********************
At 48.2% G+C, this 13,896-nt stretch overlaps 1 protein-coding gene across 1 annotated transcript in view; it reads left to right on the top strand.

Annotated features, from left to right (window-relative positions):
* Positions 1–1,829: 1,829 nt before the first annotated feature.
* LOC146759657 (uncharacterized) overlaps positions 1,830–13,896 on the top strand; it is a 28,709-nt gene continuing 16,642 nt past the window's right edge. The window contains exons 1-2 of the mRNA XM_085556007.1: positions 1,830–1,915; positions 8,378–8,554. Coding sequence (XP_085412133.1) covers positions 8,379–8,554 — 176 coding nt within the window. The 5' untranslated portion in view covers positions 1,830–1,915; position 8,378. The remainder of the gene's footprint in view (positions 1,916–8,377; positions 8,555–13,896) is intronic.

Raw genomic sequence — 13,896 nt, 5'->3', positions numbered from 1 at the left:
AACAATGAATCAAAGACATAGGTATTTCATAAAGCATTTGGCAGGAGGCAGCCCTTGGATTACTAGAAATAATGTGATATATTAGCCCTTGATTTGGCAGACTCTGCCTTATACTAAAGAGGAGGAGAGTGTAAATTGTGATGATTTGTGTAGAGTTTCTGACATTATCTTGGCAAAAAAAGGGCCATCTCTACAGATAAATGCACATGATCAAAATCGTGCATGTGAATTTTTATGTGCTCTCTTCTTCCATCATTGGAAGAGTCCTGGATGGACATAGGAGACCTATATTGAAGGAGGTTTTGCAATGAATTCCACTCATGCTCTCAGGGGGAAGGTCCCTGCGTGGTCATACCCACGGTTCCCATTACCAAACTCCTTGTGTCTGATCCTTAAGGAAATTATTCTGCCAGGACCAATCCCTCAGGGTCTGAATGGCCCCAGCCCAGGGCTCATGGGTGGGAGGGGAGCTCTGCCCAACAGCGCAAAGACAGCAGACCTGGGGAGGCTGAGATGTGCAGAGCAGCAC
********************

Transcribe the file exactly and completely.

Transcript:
At 48.2% G+C, this 13,896-nt stretch overlaps 1 protein-coding gene across 1 annotated transcript in view; it reads left to right on the top strand.

Annotated features, from left to right (window-relative positions):
* Positions 1–1,829: 1,829 nt before the first annotated feature.
* LOC146759657 (uncharacterized) overlaps positions 1,830–13,896 on the top strand; it is a 28,709-nt gene continuing 16,642 nt past the window's right edge. The window contains exons 1-2 of the mRNA XM_085556007.1: positions 1,830–1,915; positions 8,378–8,554. Coding sequence (XP_085412133.1) covers positions 8,379–8,554 — 176 coding nt within the window. The 5' untranslated portion in view covers positions 1,830–1,915; position 8,378. The remainder of the gene's footprint in view (positions 1,916–8,377; positions 8,555–13,896) is intronic.

Raw genomic sequence — 13,896 nt, 5'->3', positions numbered from 1 at the left:
AACAATGAATCAAAGACATAGGTATTTCATAAAGCATTTGGCAGGAGGCAGCCCTTGGATTACTAGAAATAATGTGATATATTAGCCCTTGATTTGGCAGACTCTGCCTTATACTAAAGAGGAGGAGAGTGTAAATTGTGATGATTTGTGTAGAGTTTCTGACATTATCTTGGCAAAAAAAGGGCCATCTCTACAGATAAATGCACATGATCAAAATCGTGCATGTGAATTTTTATGTGCTCTCTTCTTCCATCATTGGAAGAGTCCTGGATGGACATAGGAGACCTATATTGAAGGAGGTTTTGCAATGAATTCCACTCATGCTCTCAGGGGGAAGGTCCCTGCGTGGTCATACCCACGGTTCCCATTACCAAACTCCTTGTGTCTGATCCTTAAGGAAATTATTCTGCCAGGACCAATCCCTCAGGGTCTGAATGGCCCCAGCCCAGGGCTCATGGGTGGGAGGGGAGCTCTGCCCAACAGCGCAAAGACAGCAGACCTGGGGAGGCTGAGATGTGCAGAGCAGCAC